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Frigid temperatures and brutal winter winds drive athletes indoors, but there's no shortage of opportunities


December 2nd, 2010

Bone-chilling rainstorms, howling winter winds and a parade of red-letter days with an abundance of deliciously weight-packing meals are certain to bust diets across the metro.

Don't fool yourself: The holidays are out to get you. Bone-chilling rainstorms, howling winter winds and a parade of red-letter days with an abundance of deliciously weight-packing meals are certain to bust diets across the metro.

But athletes can at least keep active by seeking out a number of sports warmly nestled indoors.

Perhaps one of the most physically taxing sports hidden from the season's brutal cold is soccer, and the Indoor Soccer Arena, 100 N. McCormick, and Hat Trick Indoor Soccer Arena, 4520 Old Farm Road, are perfect for players to run off one too many helpings of pie.

Although the fields are smaller than full-sized outdoor ones, surrounding boards keep the ball in play and make for an intense workout. A number of leagues are available to cater to various skill and age levels, so even 28-year-old beginners can hit the field without the fear of being humiliated by the dazzling footwork of high school soccer studs.

Those wanting a bit more variety from their workout regimen can turn to large complexes like Transformations Fitness Center, 14701 N. Kelly in Edmond, which offers an indoor pool, fitness facilities and two basketball courts. Patrick Wellington, the personal training and performance director, said members' exercise habits shift in the wintertime as the sun sets earlier and the weekends get too cold for running and biking.

Basketball leagues are available all year long, but volleyball is increasing in popularity, according to Wellington, and nets will be set up on the basketball courts for league play. Although volleyball isn't as high-impact as swimming or running, he said that the team concept is sometimes the best motivation for someone to stay fit.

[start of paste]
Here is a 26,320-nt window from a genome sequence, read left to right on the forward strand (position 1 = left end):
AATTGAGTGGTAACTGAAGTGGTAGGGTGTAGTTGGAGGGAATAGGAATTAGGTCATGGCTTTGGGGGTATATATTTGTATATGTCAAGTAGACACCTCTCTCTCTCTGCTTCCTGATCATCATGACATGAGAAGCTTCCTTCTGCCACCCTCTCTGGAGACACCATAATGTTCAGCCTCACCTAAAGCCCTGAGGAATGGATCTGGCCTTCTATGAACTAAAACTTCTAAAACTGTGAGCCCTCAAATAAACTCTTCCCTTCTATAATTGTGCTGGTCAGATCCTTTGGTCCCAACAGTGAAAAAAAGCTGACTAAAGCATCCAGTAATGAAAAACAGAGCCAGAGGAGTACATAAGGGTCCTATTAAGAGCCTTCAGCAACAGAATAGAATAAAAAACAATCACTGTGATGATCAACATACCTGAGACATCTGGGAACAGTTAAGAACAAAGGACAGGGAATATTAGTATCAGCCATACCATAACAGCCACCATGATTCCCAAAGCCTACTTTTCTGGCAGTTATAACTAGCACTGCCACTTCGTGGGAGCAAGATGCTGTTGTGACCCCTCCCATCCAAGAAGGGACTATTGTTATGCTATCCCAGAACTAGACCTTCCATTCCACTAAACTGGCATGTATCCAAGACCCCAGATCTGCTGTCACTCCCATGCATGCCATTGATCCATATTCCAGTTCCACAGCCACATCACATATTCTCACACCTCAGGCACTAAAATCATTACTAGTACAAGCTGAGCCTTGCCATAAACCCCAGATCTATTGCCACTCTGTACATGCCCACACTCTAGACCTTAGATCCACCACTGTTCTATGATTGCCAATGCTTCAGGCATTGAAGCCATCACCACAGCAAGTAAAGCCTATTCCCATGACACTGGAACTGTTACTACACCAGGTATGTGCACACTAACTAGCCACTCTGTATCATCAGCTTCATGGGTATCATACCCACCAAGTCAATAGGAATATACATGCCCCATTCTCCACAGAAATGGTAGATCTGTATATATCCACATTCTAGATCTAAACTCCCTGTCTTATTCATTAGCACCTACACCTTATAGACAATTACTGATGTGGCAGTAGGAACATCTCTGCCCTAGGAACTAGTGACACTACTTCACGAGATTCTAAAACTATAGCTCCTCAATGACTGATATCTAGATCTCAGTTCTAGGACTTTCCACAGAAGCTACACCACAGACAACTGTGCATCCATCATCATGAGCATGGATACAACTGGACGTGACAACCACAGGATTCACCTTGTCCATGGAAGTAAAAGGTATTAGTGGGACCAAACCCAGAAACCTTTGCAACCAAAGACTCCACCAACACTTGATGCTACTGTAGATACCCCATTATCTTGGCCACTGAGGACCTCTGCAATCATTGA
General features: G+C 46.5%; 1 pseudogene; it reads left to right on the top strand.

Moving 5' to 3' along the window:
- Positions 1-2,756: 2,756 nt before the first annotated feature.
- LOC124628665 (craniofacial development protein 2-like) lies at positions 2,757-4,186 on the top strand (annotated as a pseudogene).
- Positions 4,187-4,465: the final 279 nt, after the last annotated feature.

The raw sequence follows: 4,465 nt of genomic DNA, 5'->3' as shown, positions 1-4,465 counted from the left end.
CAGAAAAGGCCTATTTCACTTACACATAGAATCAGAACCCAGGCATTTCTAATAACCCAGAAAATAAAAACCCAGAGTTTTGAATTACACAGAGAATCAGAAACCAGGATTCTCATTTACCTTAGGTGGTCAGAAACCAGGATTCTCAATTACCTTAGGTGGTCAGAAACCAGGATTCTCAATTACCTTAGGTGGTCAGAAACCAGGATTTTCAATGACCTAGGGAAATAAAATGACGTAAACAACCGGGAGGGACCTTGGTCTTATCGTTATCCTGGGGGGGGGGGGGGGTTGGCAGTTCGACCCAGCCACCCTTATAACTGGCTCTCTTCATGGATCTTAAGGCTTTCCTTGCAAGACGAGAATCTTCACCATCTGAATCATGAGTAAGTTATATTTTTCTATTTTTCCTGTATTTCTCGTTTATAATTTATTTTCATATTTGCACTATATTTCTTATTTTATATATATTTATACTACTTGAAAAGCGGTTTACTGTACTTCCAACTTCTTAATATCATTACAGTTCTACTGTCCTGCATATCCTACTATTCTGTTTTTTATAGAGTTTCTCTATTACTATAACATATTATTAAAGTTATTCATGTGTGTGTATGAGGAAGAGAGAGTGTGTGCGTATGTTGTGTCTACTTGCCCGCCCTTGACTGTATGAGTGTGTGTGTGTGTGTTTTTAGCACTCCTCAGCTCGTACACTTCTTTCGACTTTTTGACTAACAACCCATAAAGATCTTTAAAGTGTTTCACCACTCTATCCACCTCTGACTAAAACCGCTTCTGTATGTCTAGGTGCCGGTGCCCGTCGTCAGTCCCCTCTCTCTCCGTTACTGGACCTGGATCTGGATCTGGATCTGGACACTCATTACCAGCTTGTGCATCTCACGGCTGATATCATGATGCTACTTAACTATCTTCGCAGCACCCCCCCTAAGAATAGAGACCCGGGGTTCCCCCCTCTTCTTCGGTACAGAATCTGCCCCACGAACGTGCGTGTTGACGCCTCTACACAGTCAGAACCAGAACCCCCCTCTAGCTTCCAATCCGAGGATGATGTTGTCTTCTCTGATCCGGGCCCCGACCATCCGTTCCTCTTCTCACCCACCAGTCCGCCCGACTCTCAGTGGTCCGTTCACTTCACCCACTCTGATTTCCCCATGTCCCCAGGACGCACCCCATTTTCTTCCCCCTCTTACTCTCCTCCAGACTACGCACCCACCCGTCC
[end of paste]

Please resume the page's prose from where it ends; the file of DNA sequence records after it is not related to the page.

"If I am on a team, I will be held accountable to those teammates," he said. "If there is someone keeping you accountable, it will hold you to your plan and keep you active, as opposed to if there is no one meeting you to work out or you don't have teammates relying on you."

Roller derby re-emerged in town four years ago as a female-centric sport open to those looking for a deep sense of camaraderie coupled with high-impact activity.

Rose Pearson, aka Switchblade Rosie, is a player/coach for the Oklahoma City Roller Derby, which wrapped up  the 2010 season in September and will begin "new girl" tryouts in December.

This isn't just a casual recreational league, however. Pearson said skaters are expected to take the sport very seriously.

"Just coming to practice two days a week won't do it. You need to be doing something five days a week. The sport itself is really demanding on your body, and you find the type of people who play the sport are extremely competitive," she said. "Personally, I go to practice, but also do a lot of things outside practice because it will make me better on the track."

A six-week training program teaches skaters all aspects of derby, from blocking to falling correctly. Because the sport is so physical, Pearson said plenty of time is dedicated to helping skaters avoid injury, such as proper stretching and how to take care of yourself off the track, but added that injuries are still going to happen.

The payoff, she said, is the competitive atmosphere and sense of community unlike other metro amateur sports.

"Derby is becoming more and more mainstream, and we are attracting people from all walks of life," Pearson said. "What sets it aside from other sports is we are a derby family. We are someone to turn to, not even just for things having to do with derby. We are there when there are parts of your life that aren't going well." "Charles Martin

above Manuela Soldi on team Ultimate and Alisha Norman for team TNT get their kicks at Hat Trick.
below Two teams compete at Hat Trick Indoor Soccer Arena. Photos/Shannon Cornman
 
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